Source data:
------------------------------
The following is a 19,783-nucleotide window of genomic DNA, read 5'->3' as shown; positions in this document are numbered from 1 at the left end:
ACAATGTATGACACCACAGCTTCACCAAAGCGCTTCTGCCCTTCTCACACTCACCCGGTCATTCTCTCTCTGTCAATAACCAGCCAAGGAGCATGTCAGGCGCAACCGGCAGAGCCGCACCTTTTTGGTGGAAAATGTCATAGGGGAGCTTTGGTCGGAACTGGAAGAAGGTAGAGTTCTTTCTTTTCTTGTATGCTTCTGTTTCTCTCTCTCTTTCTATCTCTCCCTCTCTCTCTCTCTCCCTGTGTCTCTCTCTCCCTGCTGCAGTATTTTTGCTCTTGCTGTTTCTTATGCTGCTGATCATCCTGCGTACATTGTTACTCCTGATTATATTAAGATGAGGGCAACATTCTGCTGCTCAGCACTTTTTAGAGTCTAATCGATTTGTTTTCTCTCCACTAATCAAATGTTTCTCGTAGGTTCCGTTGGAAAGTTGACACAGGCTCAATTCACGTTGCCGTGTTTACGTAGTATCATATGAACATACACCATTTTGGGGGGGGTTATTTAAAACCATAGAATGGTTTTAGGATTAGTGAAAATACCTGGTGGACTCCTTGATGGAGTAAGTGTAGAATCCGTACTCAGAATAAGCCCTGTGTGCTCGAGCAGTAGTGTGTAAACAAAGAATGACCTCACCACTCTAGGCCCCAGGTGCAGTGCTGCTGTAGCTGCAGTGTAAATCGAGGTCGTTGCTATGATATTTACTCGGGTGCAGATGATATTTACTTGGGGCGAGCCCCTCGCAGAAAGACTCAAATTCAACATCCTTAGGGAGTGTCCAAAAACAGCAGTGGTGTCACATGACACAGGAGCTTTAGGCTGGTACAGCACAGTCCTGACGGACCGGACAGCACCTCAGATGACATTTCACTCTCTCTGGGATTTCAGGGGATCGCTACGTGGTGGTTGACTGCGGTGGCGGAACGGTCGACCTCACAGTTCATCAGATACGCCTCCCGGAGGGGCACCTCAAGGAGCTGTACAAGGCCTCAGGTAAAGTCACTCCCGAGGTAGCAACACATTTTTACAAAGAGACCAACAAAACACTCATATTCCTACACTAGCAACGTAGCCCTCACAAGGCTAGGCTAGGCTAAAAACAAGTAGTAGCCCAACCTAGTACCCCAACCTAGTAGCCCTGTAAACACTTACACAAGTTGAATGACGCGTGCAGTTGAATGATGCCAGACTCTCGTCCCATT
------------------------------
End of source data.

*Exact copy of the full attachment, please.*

The following is a 19,783-nucleotide window of genomic DNA, read 5'->3' as shown; positions in this document are numbered from 1 at the left end:
ACAATGTATGACACCACAGCTTCACCAAAGCGCTTCTGCCCTTCTCACACTCACCCGGTCATTCTCTCTCTGTCAATAACCAGCCAAGGAGCATGTCAGGCGCAACCGGCAGAGCCGCACCTTTTTGGTGGAAAATGTCATAGGGGAGCTTTGGTCGGAACTGGAAGAAGGTAGAGTTCTTTCTTTTCTTGTATGCTTCTGTTTCTCTCTCTCTTTCTATCTCTCCCTCTCTCTCTCTCTCCCTGTGTCTCTCTCTCCCTGCTGCAGTATTTTTGCTCTTGCTGTTTCTTATGCTGCTGATCATCCTGCGTACATTGTTACTCCTGATTATATTAAGATGAGGGCAACATTCTGCTGCTCAGCACTTTTTAGAGTCTAATCGATTTGTTTTCTCTCCACTAATCAAATGTTTCTCGTAGGTTCCGTTGGAAAGTTGACACAGGCTCAATTCACGTTGCCGTGTTTACGTAGTATCATATGAACATACACCATTTTGGGGGGGGTTATTTAAAACCATAGAATGGTTTTAGGATTAGTGAAAATACCTGGTGGACTCCTTGATGGAGTAAGTGTAGAATCCGTACTCAGAATAAGCCCTGTGTGCTCGAGCAGTAGTGTGTAAACAAAGAATGACCTCACCACTCTAGGCCCCAGGTGCAGTGCTGCTGTAGCTGCAGTGTAAATCGAGGTCGTTGCTATGATATTTACTCGGGTGCAGATGATATTTACTTGGGGCGAGCCCCTCGCAGAAAGACTCAAATTCAACATCCTTAGGGAGTGTCCAAAAACAGCAGTGGTGTCACATGACACAGGAGCTTTAGGCTGGTACAGCACAGTCCTGACGGACCGGACAGCACCTCAGATGACATTTCACTCTCTCTGGGATTTCAGGGGATCGCTACGTGGTGGTTGACTGCGGTGGCGGAACGGTCGACCTCACAGTTCATCAGATACGCCTCCCGGAGGGGCACCTCAAGGAGCTGTACAAGGCCTCAGGTAAAGTCACTCCCGAGGTAGCAACACATTTTTACAAAGAGACCAACAAAACACTCATATTCCTACACTAGCAACGTAGCCCTCACAAGGCTAGGCTAGGCTAAAAACAAGTAGTAGCCCAACCTAGTACCCCAACCTAGTAGCCCTGTAAACACTTACACAAGTTGAATGACGCGTGCAGTTGAATGATGCCAGACTCTCGTCCCATT